This spring clip holster keeps your device clipped in tight, no matter the hustle and bustle. Just snap it to your belt, pants, or bag and pop in your device. The top spring clip is extremely tough and provides quick-release access when you need to answer a call, text or email. Yours today for only $14.95
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On the eve of iPhone 6s, we're updating and expanding our history of iPhone series—starting with the one that started it all!
On January 9, 2007 Steve Jobs put sneaker to stage to give one of the most incredible keynote presentations of his life—a life filled with incredible keynote presentations—and in the history of consumer electronics. He said he would be introducing a wide-screen iPod with touch controls, a revolutionary mobile phone, and a breakthrough internet device. But it wasn't three products. It was one product. We got it, Steve. It was the iPhone.
It was rare enough for a company to revolutionize even one product category. Apple had already revolutionized two: Computers with the Mac and personal music players with the iPod. With the iPhone they'd be going for three.
First, he set up and knocked down the physical keyboard and the stylus, features that dominated the BlackBerry, Motorola, and Palm smartphones of the day. Then Jobs introduced the multitouch interface that let the iPhone smoothly pinch-to-zoom, the physics-based interactivity that included inertial scrolling and rubber banding, and the multitasking that let him move seamlessly from music to call to web to email and back.
They were technologies that would one day become commonplace across the industry but back then looked like science-fiction. From Apple:
Technology alone wasn't enough
iPhone is a revolutionary and magical product that is literally five years ahead of any other mobile phone. We are all born with the ultimate pointing device—our fingers—and iPhone uses them to create the most revolutionary user interface since the mouse.
The original iPhone, based on the P2 device of the Project Experience Purple (PEP) team, code named M68 and device number iPhone1,1, had a 3.5-inch LCD screen at 320x480 and 163ppi, a quad-band 2G EDGE data radio, 802.11b.g Wi-Fi, Bluetooth 2.0 EDR, and a 2 megapixel camera.
It was powered by an ARM-based 1176JZ(F)-S processor and PowerVR MBX Lite 3D graphics chip, manufactured by Samsung, with an 1400 mAh battery, and had 128MB of on-board RAM. Two NAND Flash-based storage tiers were available at launch: 4GB or 8GB.
The iPhone also included several sensors to enhance the experience, like an accelerometer that could automatically rotate the screen to match device orientation, a proximity sensor that could automatically turn off the screen when close to the face, and an ambient light sensor that could automatically adjust brightness.
And it could also be charged—and importantly, synced to iTunes—by the same 30-pin Dock connector as Apple's already exceedingly popular iPod.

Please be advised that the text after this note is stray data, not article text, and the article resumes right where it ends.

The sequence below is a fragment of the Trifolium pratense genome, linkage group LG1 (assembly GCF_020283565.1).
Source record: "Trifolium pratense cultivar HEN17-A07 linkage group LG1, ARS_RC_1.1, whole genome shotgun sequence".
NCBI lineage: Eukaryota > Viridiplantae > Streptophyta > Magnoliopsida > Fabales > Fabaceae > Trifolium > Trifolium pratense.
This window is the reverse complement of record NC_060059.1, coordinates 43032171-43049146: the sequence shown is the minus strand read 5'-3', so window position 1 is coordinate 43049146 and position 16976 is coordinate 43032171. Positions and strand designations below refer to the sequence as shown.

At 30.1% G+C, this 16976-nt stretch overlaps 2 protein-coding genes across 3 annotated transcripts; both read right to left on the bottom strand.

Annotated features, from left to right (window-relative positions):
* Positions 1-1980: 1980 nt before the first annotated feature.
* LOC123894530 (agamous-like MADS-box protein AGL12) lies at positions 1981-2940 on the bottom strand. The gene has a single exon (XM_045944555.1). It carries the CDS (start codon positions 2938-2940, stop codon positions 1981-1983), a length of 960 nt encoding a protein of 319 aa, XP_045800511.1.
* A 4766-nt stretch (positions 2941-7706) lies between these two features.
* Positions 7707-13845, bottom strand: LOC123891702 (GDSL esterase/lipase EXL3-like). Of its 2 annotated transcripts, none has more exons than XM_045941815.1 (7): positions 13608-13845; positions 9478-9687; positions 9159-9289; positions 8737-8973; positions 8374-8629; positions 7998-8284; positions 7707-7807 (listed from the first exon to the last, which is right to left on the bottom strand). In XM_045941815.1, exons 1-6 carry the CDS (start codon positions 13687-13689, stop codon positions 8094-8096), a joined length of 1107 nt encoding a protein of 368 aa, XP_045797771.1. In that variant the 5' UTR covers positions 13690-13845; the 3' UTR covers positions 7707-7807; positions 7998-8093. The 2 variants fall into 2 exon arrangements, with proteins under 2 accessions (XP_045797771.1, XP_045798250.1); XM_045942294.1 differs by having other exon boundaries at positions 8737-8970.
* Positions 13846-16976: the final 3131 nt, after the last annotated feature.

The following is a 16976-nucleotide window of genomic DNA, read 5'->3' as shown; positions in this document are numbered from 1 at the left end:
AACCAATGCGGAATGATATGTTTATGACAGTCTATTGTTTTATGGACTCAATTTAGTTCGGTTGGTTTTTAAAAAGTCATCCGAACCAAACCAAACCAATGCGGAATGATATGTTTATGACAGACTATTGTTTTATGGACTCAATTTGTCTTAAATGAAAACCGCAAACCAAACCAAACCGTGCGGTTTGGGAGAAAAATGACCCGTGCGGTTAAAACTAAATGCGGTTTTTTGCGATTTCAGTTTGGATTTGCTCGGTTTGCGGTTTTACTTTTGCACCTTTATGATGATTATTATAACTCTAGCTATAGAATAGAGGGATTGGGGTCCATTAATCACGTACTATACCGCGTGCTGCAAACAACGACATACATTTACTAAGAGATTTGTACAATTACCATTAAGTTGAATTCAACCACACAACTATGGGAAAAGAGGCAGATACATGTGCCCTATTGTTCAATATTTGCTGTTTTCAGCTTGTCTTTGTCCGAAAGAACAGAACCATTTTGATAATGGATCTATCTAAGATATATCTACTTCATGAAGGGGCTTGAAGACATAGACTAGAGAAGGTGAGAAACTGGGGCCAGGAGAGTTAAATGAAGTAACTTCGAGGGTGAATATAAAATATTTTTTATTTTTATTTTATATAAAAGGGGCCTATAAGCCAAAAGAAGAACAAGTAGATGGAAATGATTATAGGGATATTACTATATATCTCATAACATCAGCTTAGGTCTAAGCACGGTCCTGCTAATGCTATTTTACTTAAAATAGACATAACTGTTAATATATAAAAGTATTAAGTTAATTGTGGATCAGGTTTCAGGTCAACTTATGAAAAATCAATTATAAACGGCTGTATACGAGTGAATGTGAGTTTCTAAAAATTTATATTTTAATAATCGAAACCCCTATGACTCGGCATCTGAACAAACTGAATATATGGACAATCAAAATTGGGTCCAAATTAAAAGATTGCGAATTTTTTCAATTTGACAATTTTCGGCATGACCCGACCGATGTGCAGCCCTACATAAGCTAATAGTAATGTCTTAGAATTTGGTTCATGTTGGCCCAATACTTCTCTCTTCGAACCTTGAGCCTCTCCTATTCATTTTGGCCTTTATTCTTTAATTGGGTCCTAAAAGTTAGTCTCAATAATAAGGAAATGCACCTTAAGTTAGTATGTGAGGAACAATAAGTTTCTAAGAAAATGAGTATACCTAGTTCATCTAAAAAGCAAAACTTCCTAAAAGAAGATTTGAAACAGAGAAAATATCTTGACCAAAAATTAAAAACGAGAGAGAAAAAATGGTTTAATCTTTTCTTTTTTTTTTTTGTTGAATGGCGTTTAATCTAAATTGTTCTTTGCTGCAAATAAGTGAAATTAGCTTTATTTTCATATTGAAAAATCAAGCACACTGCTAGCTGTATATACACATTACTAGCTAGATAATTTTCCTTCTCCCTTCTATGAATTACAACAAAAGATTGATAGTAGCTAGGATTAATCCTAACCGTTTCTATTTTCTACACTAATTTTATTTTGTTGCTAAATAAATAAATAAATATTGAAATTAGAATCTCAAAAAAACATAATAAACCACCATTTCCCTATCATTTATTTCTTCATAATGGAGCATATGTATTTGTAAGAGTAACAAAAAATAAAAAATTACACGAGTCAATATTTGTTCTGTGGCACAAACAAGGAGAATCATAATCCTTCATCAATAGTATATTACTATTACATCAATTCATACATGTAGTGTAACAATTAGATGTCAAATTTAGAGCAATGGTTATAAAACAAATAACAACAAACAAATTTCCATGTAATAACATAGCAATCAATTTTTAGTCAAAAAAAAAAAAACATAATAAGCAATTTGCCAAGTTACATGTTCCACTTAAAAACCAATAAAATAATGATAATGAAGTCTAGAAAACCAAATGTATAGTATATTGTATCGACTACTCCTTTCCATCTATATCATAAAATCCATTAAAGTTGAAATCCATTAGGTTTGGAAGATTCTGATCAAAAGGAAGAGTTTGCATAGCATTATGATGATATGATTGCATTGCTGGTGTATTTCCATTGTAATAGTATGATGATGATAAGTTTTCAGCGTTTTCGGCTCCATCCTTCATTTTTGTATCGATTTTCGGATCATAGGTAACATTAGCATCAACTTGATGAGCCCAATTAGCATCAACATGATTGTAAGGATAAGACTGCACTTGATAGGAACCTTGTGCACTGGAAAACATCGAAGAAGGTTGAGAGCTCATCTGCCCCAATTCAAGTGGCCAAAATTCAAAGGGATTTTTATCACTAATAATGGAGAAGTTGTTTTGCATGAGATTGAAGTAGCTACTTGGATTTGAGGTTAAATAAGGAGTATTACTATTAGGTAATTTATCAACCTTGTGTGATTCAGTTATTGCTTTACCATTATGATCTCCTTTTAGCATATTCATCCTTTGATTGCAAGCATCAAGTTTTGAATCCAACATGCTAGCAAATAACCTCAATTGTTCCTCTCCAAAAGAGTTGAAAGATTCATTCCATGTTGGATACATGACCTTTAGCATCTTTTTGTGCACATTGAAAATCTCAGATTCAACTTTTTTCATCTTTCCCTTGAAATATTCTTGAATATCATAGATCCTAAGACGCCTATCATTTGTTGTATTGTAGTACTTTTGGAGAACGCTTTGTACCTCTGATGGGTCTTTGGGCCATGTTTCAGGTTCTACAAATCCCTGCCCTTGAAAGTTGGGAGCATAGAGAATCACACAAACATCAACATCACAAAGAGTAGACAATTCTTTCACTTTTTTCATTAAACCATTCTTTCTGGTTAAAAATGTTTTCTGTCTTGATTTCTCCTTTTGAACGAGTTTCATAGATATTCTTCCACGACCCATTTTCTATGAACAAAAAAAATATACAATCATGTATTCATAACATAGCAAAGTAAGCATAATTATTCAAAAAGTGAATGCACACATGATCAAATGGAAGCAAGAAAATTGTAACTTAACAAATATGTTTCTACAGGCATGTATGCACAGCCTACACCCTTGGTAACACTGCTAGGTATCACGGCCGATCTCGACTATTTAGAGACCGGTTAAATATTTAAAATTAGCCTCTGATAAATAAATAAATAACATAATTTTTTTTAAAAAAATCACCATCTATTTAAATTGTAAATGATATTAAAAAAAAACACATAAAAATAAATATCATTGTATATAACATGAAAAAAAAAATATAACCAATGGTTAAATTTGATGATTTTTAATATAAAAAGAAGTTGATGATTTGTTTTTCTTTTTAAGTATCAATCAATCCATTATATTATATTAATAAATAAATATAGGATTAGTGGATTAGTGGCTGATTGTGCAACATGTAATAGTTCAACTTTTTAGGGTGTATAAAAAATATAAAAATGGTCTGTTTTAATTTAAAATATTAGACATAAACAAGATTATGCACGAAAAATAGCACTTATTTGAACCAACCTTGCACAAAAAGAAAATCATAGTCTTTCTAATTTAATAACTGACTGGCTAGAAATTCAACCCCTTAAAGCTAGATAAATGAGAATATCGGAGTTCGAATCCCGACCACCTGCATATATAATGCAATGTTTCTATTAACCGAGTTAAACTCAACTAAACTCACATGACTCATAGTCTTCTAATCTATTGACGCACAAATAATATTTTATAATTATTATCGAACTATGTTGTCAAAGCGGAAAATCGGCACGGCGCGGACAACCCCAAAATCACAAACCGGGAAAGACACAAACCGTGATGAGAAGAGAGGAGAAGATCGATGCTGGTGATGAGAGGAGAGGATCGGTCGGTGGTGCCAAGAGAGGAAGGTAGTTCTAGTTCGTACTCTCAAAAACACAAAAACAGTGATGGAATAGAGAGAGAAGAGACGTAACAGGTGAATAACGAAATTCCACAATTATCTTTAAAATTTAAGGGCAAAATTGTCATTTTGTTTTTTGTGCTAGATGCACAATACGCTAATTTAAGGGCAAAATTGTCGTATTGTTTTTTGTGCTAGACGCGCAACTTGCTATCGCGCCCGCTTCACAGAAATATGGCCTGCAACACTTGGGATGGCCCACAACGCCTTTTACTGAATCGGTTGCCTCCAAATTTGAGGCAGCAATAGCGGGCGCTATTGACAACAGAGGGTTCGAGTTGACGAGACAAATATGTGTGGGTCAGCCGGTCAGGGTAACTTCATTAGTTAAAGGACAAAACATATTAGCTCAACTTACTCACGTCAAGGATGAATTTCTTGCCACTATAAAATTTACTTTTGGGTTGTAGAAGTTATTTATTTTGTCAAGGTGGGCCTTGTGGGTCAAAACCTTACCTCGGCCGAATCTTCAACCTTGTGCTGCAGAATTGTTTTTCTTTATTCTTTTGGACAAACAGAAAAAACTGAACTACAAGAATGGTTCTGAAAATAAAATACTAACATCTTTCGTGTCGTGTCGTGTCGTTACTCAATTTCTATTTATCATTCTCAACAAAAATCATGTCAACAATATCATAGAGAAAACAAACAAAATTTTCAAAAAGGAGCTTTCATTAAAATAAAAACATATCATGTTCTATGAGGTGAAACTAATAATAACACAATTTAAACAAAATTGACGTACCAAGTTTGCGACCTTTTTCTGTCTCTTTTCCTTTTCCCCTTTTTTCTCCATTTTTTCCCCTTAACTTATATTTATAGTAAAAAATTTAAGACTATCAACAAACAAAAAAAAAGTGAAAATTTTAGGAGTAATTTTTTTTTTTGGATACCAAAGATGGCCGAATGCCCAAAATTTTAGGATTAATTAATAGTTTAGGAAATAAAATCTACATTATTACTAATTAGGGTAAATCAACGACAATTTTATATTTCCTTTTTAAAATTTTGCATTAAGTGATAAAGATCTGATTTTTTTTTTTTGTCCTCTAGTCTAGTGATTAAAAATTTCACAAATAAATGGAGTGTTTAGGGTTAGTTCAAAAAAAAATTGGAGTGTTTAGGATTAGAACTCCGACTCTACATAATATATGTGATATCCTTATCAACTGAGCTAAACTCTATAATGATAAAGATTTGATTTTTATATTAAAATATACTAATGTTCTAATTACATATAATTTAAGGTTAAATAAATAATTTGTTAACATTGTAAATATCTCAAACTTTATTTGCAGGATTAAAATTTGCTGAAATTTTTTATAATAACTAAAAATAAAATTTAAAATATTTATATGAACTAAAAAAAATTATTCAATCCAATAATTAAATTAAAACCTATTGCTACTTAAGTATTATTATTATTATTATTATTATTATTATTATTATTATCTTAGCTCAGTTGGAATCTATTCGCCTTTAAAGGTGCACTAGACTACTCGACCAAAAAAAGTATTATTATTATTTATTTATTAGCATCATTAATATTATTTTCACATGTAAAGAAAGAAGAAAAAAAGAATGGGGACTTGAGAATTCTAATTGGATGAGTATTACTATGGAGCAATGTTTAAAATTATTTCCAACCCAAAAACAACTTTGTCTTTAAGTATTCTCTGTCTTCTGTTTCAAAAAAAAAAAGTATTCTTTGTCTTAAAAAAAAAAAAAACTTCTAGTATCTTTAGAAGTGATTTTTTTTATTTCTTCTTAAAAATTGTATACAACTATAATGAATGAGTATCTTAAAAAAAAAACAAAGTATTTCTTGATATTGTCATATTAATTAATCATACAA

What the original iPhone didn't have was CDMA and EVDO rev A network compatibly. That meant it couldn't work on two of the U.S.' big four carriers, Verizon and Sprint. Not that it mattered; the original iPhone was exclusive to AT&T.
It also lacked GPS, or support for faster 3G UTMS/HSPA data speeds. In addition to no hardware keyboard or stylus, the iPhone also didn't have a removable, user-replaceable battery or SD card support. None of that pleased existing power users of the time. Nor did the absence of an exposed file system, copy and paste or any form of advanced text editing, and, critically to many, support for third party apps. Likewise, since the iPhone had a real web browser instead of a WAP browser, which was required to display carrier-based multimedia messages, the original iPhone didn't support MMS either.
All of this was wrapped in bead-blasted aluminum with a black plastic band around the back to allow for RF transparency.
Then there was the price. The iPhone debuted at $499 for the 4GB and $599 for the 8GB model on-contract. Those prices weren't unheard of at the time—early Motorola RAZR flip phones were incredibly expensive as well—but it meant Apple couldn't penetrate the mainstream market.Race to launch
Macworld wasn't a finish line, it was a shot from the starting pistol. Jony Ive, Richard Howarth, and the industrial design teams' work had largely been completed already but hardware engineering still faced challenges. Steve Jobs scratched the pre-release iPhone screen with the keys in his pocket, he asked the team to come up with a better solution. They turned to Corning, which had invented a new, chemically hardened material, but had yet to find a commercial application for it. The team spun on a dime and got Gorilla Glass onto the iPhone.
The software team, under the auspices of Scott Forstall, was still racing as well. Greg Christie, Bas Ording, Mike Matas and others had been working on the human interface and interactivity for a long time already, but things were still being tweaked. Split screen for email, for example, got pulled after Jobs felt it was too crowded on the small screen.